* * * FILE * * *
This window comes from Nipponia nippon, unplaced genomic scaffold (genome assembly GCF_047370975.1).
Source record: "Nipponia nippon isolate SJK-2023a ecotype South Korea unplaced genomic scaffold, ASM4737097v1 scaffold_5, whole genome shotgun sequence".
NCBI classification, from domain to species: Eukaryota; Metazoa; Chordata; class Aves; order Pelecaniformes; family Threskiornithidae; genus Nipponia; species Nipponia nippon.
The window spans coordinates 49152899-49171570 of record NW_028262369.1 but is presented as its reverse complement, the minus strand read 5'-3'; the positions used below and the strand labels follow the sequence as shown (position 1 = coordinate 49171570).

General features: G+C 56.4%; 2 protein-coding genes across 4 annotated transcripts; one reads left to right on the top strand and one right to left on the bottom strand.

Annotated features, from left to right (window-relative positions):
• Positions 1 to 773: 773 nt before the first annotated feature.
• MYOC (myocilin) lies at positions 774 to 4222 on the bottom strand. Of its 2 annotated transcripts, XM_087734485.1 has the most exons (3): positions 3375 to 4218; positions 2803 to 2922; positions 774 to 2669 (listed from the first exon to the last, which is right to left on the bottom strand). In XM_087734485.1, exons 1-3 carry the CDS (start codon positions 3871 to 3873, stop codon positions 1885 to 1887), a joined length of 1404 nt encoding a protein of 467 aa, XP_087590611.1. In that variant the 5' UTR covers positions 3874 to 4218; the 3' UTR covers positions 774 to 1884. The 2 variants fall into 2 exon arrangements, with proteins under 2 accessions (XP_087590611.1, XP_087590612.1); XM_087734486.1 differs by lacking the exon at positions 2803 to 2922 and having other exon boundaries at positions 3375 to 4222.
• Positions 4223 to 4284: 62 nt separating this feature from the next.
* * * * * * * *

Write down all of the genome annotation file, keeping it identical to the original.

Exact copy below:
This window comes from Nipponia nippon, unplaced genomic scaffold (genome assembly GCF_047370975.1).
Source record: "Nipponia nippon isolate SJK-2023a ecotype South Korea unplaced genomic scaffold, ASM4737097v1 scaffold_5, whole genome shotgun sequence".
NCBI classification, from domain to species: Eukaryota; Metazoa; Chordata; class Aves; order Pelecaniformes; family Threskiornithidae; genus Nipponia; species Nipponia nippon.
The window spans coordinates 49152899-49171570 of record NW_028262369.1 but is presented as its reverse complement, the minus strand read 5'-3'; the positions used below and the strand labels follow the sequence as shown (position 1 = coordinate 49171570).

General features: G+C 56.4%; 2 protein-coding genes across 4 annotated transcripts; one reads left to right on the top strand and one right to left on the bottom strand.

Annotated features, from left to right (window-relative positions):
• Positions 1 to 773: 773 nt before the first annotated feature.
• MYOC (myocilin) lies at positions 774 to 4222 on the bottom strand. Of its 2 annotated transcripts, XM_087734485.1 has the most exons (3): positions 3375 to 4218; positions 2803 to 2922; positions 774 to 2669 (listed from the first exon to the last, which is right to left on the bottom strand). In XM_087734485.1, exons 1-3 carry the CDS (start codon positions 3871 to 3873, stop codon positions 1885 to 1887), a joined length of 1404 nt encoding a protein of 467 aa, XP_087590611.1. In that variant the 5' UTR covers positions 3874 to 4218; the 3' UTR covers positions 774 to 1884. The 2 variants fall into 2 exon arrangements, with proteins under 2 accessions (XP_087590611.1, XP_087590612.1); XM_087734486.1 differs by lacking the exon at positions 2803 to 2922 and having other exon boundaries at positions 3375 to 4222.
• Positions 4223 to 4284: 62 nt separating this feature from the next.